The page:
11-Story, 198-Unit Apartment Project Approved For Crystal City

by Shilpi Paul

11-Story, 198-Unit Apartment Project Approved For Crystal City: Figure 1

An 11-story, 198-unit apartment building will be going up at 1720 S. Eads Street in Crystal City, reports ARLnow, after the Arlington County Board approved plans for the project on Saturday.

The building is part of an attempt to make Crystal City, currently full of massive buildings and sidewalks, a more walkable, inviting neighborhood. To that end, the project will include public open space, improved sidewalks and 16 affordable units. The building is located about one block from the Crystal City Metro.

Notable features include an electric car charging station, a landscaped roof and other design elements that bring the building to LEED Silver certification. There will also be a 176-space parking garage in the project being developed by Kettler.

See other articles related to: crystal city, arlington apartments, arlington, apartments

This article originally published at http://dc.urbanturf.com/articles/blog/11-story_apartment_coming_to_crystal_city/6703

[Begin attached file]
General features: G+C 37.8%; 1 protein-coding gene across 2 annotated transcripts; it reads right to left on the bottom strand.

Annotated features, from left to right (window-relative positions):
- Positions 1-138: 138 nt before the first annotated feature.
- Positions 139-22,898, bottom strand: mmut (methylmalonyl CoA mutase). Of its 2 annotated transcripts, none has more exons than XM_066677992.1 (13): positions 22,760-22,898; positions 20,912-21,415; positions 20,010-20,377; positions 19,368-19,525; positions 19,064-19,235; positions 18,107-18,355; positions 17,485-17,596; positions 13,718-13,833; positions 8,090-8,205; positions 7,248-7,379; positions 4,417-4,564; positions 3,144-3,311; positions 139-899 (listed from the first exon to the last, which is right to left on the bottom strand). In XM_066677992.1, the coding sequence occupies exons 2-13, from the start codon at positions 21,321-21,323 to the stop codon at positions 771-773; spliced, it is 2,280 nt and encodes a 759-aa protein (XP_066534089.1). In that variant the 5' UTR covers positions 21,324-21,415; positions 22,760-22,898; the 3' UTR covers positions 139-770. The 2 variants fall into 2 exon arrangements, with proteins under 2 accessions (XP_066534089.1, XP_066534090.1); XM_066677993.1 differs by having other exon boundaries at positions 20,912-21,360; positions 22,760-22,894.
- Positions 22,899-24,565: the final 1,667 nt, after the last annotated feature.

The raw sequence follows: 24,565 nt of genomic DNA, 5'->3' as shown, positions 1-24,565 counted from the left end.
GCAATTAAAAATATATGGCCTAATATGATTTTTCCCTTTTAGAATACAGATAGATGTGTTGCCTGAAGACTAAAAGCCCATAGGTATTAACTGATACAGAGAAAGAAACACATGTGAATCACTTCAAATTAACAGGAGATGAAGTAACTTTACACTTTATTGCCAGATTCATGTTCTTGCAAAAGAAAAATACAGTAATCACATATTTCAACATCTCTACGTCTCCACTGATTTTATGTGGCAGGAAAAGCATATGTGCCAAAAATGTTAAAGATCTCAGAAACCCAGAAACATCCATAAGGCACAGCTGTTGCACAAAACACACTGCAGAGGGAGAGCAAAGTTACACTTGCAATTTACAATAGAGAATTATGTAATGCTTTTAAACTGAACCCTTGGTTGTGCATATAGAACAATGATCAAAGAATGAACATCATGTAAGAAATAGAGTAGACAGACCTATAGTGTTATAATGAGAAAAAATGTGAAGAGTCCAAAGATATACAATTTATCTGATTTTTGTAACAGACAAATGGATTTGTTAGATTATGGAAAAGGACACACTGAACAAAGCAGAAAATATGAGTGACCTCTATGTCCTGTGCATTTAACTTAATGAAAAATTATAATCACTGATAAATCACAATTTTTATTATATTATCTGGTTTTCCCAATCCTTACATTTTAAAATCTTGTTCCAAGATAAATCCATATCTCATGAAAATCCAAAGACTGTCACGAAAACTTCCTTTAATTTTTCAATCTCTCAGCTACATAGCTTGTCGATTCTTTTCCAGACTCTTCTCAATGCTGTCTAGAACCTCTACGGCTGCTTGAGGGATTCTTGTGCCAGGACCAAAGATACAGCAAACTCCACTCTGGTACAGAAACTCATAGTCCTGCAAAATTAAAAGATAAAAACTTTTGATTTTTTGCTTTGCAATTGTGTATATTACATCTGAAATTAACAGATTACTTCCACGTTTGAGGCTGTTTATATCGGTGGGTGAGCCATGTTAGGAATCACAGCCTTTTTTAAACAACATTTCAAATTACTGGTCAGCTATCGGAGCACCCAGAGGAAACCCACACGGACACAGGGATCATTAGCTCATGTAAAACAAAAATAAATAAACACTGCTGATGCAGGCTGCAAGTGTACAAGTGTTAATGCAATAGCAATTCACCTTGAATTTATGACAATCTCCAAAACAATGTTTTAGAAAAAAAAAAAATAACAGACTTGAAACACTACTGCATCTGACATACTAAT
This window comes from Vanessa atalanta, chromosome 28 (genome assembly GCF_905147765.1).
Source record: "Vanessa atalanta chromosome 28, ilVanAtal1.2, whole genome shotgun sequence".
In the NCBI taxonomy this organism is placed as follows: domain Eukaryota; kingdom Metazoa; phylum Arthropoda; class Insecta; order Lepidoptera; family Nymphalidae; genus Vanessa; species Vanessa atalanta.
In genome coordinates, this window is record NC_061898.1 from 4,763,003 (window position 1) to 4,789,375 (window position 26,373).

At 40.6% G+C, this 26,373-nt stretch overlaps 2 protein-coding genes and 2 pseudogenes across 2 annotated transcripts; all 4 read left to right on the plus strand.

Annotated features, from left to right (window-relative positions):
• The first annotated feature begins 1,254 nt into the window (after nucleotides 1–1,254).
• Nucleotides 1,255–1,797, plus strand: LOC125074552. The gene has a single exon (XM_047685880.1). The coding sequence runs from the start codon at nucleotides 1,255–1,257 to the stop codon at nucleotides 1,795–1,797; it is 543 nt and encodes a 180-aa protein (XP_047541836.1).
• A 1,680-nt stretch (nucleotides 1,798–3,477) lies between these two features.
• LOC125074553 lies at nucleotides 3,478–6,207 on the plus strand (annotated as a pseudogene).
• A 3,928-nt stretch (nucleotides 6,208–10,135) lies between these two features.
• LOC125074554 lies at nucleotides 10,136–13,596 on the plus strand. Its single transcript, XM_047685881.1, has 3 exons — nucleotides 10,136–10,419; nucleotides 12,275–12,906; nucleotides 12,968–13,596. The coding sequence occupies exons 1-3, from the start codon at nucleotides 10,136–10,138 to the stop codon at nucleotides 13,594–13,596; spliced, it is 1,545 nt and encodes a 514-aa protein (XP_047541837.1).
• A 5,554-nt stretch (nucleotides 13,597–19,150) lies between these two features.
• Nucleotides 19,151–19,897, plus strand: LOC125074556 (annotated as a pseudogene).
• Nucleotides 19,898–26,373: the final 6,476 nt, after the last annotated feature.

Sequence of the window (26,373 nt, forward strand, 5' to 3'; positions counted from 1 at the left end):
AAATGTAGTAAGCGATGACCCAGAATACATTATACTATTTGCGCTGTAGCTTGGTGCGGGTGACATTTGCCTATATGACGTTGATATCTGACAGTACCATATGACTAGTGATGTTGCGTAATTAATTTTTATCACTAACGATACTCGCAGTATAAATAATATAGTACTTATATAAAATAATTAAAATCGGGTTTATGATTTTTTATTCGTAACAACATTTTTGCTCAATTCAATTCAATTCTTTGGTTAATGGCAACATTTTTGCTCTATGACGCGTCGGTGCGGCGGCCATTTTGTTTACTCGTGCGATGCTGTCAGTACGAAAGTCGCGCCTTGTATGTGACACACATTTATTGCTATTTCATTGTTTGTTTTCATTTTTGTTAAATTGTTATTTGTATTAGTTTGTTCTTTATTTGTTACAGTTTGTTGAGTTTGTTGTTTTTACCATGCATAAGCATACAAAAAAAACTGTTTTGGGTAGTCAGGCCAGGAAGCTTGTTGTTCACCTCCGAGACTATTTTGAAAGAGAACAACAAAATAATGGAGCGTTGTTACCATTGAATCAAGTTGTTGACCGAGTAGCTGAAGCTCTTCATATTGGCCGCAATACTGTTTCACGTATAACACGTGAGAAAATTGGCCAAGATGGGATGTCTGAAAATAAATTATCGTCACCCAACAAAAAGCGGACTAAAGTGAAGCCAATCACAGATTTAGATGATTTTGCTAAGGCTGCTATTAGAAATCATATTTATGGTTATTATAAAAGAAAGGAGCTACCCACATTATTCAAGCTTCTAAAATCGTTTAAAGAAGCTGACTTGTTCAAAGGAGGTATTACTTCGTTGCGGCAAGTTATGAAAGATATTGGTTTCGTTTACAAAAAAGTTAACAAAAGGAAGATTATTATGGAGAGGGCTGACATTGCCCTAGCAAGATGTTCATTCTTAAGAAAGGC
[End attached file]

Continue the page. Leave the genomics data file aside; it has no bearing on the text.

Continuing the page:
1. Doug Wendt said at 12:13 am on Tuesday February 26, 2013:
    The addition of this new building is a welcome contribution to the future of Crystal City. However, the myth that Crystal City today is a wasteland of concrete boxes and empty sidewalks is just that - a myth. People who actually work and live there experience a vibrant neighborhood (mostly during the day, granted) that numerous pocket parks, trees everywhere, lots of places to enjoy lunch outside, and the benefits of an interconnected indoor corridor system connecting most buildings directly to a Metro station. Last time we checked, that sounded like a pretty good setup.
  1. AWalkerInTheCity said at 3:07 pm on Tuesday February 26, 2013:
    Crystal City has come a long way in the last few years, but Crystal City say 15 years ago definitely fit the stereotype - and it still has a lot of that left - its not that the boxes are concrete so much, as that despite their density they are autocentric, with parking ramps that break up sidewalk continuity and detract from walking. As for the indoor corridor system, well if you like that I can't argue. But I think the addition of on street retail is a big plus.

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